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Politicking with our Future

By Ted Nelson ecomii.com
June 30, 2009
File under: Alternative Energy, Carbon Emission Reduction, Economy, Environmental Concerns, Environmental Policy, Legislation

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A long awaited climate bill made it through the House on Friday June 26th and is awaiting a vote in the Senate.

While it’s significant that one house of congress has finally passed a bill to curb greenhouse gases (GHGs), the vote was far too close for comfort: 219 to 212. There is no certainty that the bill will pass the Senate.

There are some beefs with the specifics on the bill and not its intent to curb GHGs (such as a Bush-like approach to clean coal), but the vast majority of the opposition is based on an argument that cap-and-trade will hurt the economy.

This reasoning, however, is faulty: if no changes are made nature is set to do far more damage to our economy than 1,000 climate bills possibly could.

This past weekend while flipping through the AM stations on my radio I happened upon a talk radio host going off against the Waxman-Markey bill. His argument was that the scientists who subscribe to the theory of global warming are not real scientists… That as a radio jockey he knows more about science than the vast majority of trained scientists in the world.

The furthest he went into the scientific basis of his argument was stating that CO2 is not a pollutant because he breathes out CO2 at every moment. Now, you don’t have to be a trained scientist to realize that the earth’s atmosphere is meant to contain a certain concentration of CO2; it’s tipping that balance which we’re worried about.

Freedom of speech allows you to go on the radio waves and express your opinion, but we should at least expect some sort of accountability out of our politicians, right? Wrong. Paul Broun, a Representative from Georgia, called climate change a “hoax perpetrated out of the scientific community.”

As Paul Krugman, a Princeton economist, points out in his NY Times op-ed, this would require “a vast cabal consisting of thousands of scientists — a cabal so powerful that it has managed to create false records on everything from global temperatures to Arctic sea ice. Yet Mr. Broun’s declaration was met with applause.”

For his scientific proof, Dr. Krugman cites the latest research on climate change. Facts and evidence may not be for everyone, but those of us who believe in reason have a hard time looking past these findings. Climate change is already happening, and at a faster rate than expected.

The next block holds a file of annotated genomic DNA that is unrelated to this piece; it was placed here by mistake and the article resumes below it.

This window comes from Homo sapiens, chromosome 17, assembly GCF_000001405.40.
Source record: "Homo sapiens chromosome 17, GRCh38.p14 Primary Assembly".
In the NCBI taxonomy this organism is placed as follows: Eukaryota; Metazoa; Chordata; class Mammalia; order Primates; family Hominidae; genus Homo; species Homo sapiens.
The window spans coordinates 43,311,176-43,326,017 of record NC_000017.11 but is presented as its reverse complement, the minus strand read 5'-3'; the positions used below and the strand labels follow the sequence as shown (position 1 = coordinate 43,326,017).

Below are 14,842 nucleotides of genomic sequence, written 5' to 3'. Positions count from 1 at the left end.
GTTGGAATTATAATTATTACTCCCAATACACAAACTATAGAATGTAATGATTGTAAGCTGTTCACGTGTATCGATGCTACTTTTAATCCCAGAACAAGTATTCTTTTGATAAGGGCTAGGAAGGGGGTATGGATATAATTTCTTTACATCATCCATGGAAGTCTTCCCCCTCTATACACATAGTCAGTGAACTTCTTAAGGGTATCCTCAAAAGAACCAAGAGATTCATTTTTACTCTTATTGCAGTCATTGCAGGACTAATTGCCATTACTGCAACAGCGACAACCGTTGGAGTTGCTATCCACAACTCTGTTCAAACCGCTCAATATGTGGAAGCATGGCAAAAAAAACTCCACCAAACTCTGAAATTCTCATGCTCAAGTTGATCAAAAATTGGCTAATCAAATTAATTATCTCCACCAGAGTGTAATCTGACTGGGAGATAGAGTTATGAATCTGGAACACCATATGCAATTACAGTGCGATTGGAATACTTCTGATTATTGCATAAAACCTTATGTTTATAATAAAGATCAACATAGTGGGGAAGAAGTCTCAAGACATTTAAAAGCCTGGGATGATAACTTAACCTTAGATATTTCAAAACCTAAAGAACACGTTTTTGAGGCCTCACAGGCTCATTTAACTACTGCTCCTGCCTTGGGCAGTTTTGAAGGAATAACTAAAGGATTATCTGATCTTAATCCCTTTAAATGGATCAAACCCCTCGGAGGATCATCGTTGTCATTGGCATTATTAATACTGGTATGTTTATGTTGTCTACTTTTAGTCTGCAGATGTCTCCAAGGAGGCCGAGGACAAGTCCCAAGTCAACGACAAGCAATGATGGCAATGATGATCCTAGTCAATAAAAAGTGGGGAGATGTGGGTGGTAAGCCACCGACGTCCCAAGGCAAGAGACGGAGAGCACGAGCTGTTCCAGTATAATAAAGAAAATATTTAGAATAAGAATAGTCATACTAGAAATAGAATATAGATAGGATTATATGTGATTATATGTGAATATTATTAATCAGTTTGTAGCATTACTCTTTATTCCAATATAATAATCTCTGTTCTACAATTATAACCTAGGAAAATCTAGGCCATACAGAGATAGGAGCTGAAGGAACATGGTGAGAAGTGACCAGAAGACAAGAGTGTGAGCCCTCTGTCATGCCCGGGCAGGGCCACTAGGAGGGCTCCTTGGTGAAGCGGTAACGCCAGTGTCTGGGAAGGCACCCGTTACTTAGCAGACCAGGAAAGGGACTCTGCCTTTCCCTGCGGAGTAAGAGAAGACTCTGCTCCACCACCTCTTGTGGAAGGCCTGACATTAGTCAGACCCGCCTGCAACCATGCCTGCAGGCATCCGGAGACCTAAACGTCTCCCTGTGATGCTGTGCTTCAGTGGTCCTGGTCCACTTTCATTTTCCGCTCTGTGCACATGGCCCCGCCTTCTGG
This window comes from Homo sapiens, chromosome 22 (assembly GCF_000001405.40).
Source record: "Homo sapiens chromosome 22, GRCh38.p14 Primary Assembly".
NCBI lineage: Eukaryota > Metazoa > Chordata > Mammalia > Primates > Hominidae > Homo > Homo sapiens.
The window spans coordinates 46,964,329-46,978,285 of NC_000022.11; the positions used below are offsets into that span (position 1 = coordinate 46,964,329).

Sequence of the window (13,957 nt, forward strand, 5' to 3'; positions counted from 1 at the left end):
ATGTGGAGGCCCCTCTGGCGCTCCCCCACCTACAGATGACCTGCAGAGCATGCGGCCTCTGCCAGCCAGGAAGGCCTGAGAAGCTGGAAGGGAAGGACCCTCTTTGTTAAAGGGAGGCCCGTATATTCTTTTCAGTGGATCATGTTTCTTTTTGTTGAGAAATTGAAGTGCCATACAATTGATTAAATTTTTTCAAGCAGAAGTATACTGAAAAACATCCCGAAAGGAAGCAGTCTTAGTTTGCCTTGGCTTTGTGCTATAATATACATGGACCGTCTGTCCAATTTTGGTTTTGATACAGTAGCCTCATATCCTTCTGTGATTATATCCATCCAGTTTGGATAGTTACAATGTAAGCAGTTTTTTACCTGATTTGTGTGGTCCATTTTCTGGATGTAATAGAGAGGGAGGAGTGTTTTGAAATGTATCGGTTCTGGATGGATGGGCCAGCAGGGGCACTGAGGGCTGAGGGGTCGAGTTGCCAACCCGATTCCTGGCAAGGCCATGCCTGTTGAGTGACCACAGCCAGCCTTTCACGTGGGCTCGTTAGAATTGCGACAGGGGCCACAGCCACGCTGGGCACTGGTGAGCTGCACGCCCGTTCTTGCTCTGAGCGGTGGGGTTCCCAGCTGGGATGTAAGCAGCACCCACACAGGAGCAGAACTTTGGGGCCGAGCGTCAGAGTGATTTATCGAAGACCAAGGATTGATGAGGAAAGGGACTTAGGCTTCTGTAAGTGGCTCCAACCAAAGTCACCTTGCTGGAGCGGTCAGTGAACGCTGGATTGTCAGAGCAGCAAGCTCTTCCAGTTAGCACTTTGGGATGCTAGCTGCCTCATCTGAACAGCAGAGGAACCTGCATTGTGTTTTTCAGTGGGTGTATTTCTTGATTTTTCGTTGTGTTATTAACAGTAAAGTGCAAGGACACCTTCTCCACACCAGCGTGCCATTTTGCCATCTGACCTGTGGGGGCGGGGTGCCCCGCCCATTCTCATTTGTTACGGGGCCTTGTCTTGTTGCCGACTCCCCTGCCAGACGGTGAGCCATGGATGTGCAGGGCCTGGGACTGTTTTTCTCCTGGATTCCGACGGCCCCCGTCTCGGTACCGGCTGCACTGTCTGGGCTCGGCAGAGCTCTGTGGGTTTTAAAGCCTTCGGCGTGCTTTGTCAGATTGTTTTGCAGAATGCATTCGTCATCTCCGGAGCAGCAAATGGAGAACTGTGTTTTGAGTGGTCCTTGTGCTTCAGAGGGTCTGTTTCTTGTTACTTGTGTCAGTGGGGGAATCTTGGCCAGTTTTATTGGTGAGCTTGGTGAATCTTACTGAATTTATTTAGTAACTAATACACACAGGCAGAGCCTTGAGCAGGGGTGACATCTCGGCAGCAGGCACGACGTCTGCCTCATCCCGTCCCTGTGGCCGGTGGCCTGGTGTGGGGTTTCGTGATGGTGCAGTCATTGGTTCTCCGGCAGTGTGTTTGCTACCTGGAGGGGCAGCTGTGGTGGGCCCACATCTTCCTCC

M.I.T. estimates of the global temperature increase by century’s end have climbed from 4 degrees to 9… and a consensus is emerging about the vicious cycle of climate change: temperature increases melt arctic ice, which in turn leads to more heat being absorbed (ice reflects far more heat than water, through a property known as albedo), causing temperatures to rise further.

Krugman aptly points out that climate change is an “existential threat” to our society, just like terrorism. The difference, of course, is that our society can only do so much to fight terrorism, while we have full control over doing our part in the fight against climate change. Yet many of the same politicians who are happy to throw the constitution in the garbage to fight terror, are unwilling to risk losing a few bucks to preserve our way of life and ensure the survival of human society.

I don’t want to sound like a pessimist or an alarmist. I believe absolutely that we can fight climate change and emerge as a stronger society for it, but I also believe that large scale action is needed as soon as possible. The question is what sort of action to take. If the fact that we have to do something to curb emissions is taken as a given (which I believe it should be), then the goal is to do so without sacrificing quality of life. If anything, quality of life should improve.

The cap-and-tax mentality loses sight of the logic behind cap-and-trade. The only way that cap-and-trade will turn into cap-and-tax is if no one adjusts their behavior to the new incentives in the marketplace. In reality, economic theory tells us that the various interest groups involved will adjust their behavior.

If electricity producers and other large emitters lose money for polluting, then they’ll make adjustments to become more efficient. If the costs are passed to consumers, then they will adjust their behavior to use less dirty electricity. Of course, utilities are regulated and could be prevented from passing on the costs.

Any way you slice it, efficient companies will gain a competitive advantage, while inefficient companies will be forced to change.

Too much is at stake with Waxman-Markey to let political posturing stand in the way of a constructive discussion that leads to a bill that does as much as possible to combat climate change while also improving our quality of life. The threat of climate change is real, and requires action.

Failure to act will inflict huge damage on our economy and lifestyle, so if it’s necessary a little short-term economic squeeze should be deemed acceptable. However, the Waxman-Markey bill should make every attempt to minimize or eliminate short-term financial harm at the same time as maximizing sustainable action.

Engaging in a participatory process to craft a strong bill would seem to be a much more productive approach to obstaining from the process and attacking the bill as unnecessary.

Click here to learn more about the Cap and Trade system.

 
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